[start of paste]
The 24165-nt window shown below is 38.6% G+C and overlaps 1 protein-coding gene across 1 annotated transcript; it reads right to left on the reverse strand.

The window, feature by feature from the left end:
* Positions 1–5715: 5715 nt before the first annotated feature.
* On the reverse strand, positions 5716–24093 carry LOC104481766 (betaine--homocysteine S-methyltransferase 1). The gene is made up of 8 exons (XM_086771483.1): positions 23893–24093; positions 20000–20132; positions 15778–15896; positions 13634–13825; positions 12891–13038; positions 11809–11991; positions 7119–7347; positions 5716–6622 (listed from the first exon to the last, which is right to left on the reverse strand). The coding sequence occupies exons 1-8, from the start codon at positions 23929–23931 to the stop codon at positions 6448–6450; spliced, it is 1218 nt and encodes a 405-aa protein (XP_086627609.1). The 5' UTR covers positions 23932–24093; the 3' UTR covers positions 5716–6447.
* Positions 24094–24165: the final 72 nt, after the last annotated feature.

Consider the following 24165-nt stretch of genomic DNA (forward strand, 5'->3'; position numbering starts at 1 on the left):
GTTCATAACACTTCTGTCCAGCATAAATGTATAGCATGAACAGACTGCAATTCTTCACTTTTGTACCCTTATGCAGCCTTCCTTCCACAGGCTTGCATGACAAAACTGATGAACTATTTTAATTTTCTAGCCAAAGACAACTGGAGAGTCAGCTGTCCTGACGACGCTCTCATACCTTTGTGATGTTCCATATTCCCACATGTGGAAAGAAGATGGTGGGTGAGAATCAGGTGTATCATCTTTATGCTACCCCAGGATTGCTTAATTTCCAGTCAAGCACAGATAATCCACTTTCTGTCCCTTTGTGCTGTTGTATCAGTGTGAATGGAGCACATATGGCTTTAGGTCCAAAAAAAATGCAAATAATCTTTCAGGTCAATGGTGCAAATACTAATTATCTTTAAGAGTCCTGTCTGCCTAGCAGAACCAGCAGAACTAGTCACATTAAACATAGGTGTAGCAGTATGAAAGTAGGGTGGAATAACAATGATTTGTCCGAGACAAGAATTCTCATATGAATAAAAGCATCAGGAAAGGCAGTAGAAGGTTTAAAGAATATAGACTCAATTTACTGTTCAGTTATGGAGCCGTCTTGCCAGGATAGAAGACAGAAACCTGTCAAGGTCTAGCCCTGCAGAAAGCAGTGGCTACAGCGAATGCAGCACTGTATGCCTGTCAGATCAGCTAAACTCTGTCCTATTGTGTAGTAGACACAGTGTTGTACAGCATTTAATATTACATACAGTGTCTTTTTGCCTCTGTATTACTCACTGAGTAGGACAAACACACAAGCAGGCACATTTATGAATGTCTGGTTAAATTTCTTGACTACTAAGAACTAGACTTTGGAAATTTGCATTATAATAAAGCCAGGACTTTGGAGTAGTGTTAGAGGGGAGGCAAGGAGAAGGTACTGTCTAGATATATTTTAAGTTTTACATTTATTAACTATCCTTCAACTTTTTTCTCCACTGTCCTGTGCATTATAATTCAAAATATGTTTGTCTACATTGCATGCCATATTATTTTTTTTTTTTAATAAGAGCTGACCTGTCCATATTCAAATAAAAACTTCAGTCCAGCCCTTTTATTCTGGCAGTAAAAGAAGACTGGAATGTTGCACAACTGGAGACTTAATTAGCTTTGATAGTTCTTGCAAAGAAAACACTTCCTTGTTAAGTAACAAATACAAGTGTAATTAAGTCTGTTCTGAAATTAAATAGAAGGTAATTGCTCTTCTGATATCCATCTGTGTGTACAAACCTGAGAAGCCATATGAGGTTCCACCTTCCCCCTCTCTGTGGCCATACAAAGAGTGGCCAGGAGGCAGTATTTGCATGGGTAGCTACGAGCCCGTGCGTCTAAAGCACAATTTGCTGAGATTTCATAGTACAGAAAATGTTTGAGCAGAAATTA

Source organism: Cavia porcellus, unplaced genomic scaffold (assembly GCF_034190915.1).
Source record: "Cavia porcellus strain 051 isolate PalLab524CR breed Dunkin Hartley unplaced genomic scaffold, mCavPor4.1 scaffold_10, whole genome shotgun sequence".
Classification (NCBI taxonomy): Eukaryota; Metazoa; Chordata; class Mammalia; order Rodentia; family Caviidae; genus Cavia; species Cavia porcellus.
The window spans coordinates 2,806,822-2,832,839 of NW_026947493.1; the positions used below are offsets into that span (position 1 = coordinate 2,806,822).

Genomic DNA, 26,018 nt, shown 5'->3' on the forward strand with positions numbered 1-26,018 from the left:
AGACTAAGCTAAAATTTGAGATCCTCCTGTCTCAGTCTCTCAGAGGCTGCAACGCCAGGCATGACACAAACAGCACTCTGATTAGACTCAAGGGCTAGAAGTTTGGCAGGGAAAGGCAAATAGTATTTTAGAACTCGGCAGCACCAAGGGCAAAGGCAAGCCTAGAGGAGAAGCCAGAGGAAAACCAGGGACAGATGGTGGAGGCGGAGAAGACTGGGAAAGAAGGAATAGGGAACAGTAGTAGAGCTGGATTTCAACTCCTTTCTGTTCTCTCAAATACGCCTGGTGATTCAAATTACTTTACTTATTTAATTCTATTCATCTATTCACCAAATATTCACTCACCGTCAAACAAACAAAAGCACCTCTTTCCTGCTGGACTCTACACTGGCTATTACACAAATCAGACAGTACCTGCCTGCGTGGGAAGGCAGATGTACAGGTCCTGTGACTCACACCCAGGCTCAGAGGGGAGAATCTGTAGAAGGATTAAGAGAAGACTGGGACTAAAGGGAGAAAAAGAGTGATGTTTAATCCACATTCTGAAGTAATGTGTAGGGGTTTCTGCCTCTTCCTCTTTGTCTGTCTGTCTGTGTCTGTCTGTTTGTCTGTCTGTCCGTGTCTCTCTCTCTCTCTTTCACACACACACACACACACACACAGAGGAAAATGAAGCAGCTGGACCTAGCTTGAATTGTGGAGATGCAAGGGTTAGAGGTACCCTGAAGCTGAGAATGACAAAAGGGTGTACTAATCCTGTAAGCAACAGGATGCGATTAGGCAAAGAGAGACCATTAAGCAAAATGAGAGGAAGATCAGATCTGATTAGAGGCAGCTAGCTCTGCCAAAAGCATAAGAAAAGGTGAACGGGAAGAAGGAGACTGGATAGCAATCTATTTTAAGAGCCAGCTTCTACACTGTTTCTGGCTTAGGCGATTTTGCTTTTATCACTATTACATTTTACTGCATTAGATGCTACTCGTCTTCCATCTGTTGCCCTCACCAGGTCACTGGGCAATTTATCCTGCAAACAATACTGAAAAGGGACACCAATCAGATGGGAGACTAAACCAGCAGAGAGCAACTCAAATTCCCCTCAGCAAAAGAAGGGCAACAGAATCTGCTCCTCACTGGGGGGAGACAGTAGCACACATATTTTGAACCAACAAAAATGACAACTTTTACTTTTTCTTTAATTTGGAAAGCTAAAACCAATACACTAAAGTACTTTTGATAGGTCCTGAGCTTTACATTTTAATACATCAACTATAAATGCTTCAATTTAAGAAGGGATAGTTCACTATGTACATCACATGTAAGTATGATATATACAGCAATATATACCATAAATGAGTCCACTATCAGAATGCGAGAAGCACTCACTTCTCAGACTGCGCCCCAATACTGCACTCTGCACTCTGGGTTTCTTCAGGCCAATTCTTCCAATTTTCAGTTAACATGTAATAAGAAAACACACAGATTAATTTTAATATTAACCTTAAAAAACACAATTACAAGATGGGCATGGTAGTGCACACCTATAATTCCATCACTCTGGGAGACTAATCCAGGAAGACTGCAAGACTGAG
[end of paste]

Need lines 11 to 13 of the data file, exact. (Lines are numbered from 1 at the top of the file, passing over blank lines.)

The window spans coordinates 2,806,822-2,832,839 of NW_026947493.1; the positions used below are offsets into that span (position 1 = coordinate 2,806,822).

Genomic DNA, 26,018 nt, shown 5'->3' on the forward strand with positions numbered 1-26,018 from the left:
AGACTAAGCTAAAATTTGAGATCCTCCTGTCTCAGTCTCTCAGAGGCTGCAACGCCAGGCATGACACAAACAGCACTCTGATTAGACTCAAGGGCTAGAAGTTTGGCAGGGAAAGGCAAATAGTATTTTAGAACTCGGCAGCACCAAGGGCAAAGGCAAGCCTAGAGGAGAAGCCAGAGGAAAACCAGGGACAGATGGTGGAGGCGGAGAAGACTGGGAAAGAAGGAATAGGGAACAGTAGTAGAGCTGGATTTCAACTCCTTTCTGTTCTCTCAAATACGCCTGGTGATTCAAATTACTTTACTTATTTAATTCTATTCATCTATTCACCAAATATTCACTCACCGTCAAACAAACAAAAGCACCTCTTTCCTGCTGGACTCTACACTGGCTATTACACAAATCAGACAGTACCTGCCTGCGTGGGAAGGCAGATGTACAGGTCCTGTGACTCACACCCAGGCTCAGAGGGGAGAATCTGTAGAAGGATTAAGAGAAGACTGGGACTAAAGGGAGAAAAAGAGTGATGTTTAATCCACATTCTGAAGTAATGTGTAGGGGTTTCTGCCTCTTCCTCTTTGTCTGTCTGTCTGTGTCTGTCTGTTTGTCTGTCTGTCCGTGTCTCTCTCTCTCTCTTTCACACACACACACACACACACACAGAGGAAAATGAAGCAGCTGGACCTAGCTTGAATTGTGGAGATGCAAGGGTTAGAGGTACCCTGAAGCTGAGAATGACAAAAGGGTGTACTAATCCTGTAAGCAACAGGATGCGATTAGGCAAAGAGAGACCATTAAGCAAAATGAGAGGAAGATCAGATCTGATTAGAGGCAGCTAGCTCTGCCAAAAGCATAAGAAAAGGTGAACGGGAAGAAGGAGACTGGATAGCAATCTATTTTAAGAGCCAGCTTCTACACTGTTTCTGGCTTAGGCGATTTTGCTTTTATCACTATTACATTTTACTGCATTAGATGCTACTCGTCTTCCATCTGTTGCCCTCACCAGGTCACTGGGCAATTTATCCTGCAAACAATACTGAAAAGGGACACCAATCAGATGGGAGACTAAACCAGCAGAGAGCAACTCAAATTCCCCTCAGCAAAAGAAGGGCAACAGAATCTGCTCCTCACTGGGGGGAGACAGTAGCACACATATTTTGAACCAACAAAAATGACAACTTTTACTTTTTCTTTAATTTGGAAAGCTAAAACCAATACACTAAAGTACTTTTGATAGGTCCTGAGCTTTACATTTTAATACATCAACTATAAATGCTTCAATTTAAGAAGGGATAGTTCACTATGTACATCACATGTAAGTATGATATATACAGCAATATATACCATAAATGAGTCCACTATCAGAATGCGAGAAGCACTCACTTCTCAGACTGCGCCCCAATACTGCACTCTGCACTCTGGGTTTCTTCAGGCCAATTCTTCCAATTTTCAGTTAACATGTAATAAGAAAACACACAGATTAATTTTAATATTAACCTTAAAAAACACAATTACAAGATGGGCATGGTAGTGCACACCTATAATTCCATCACTCTGGGAGACTAATCCAGGAAGACTGCAAGACTGAG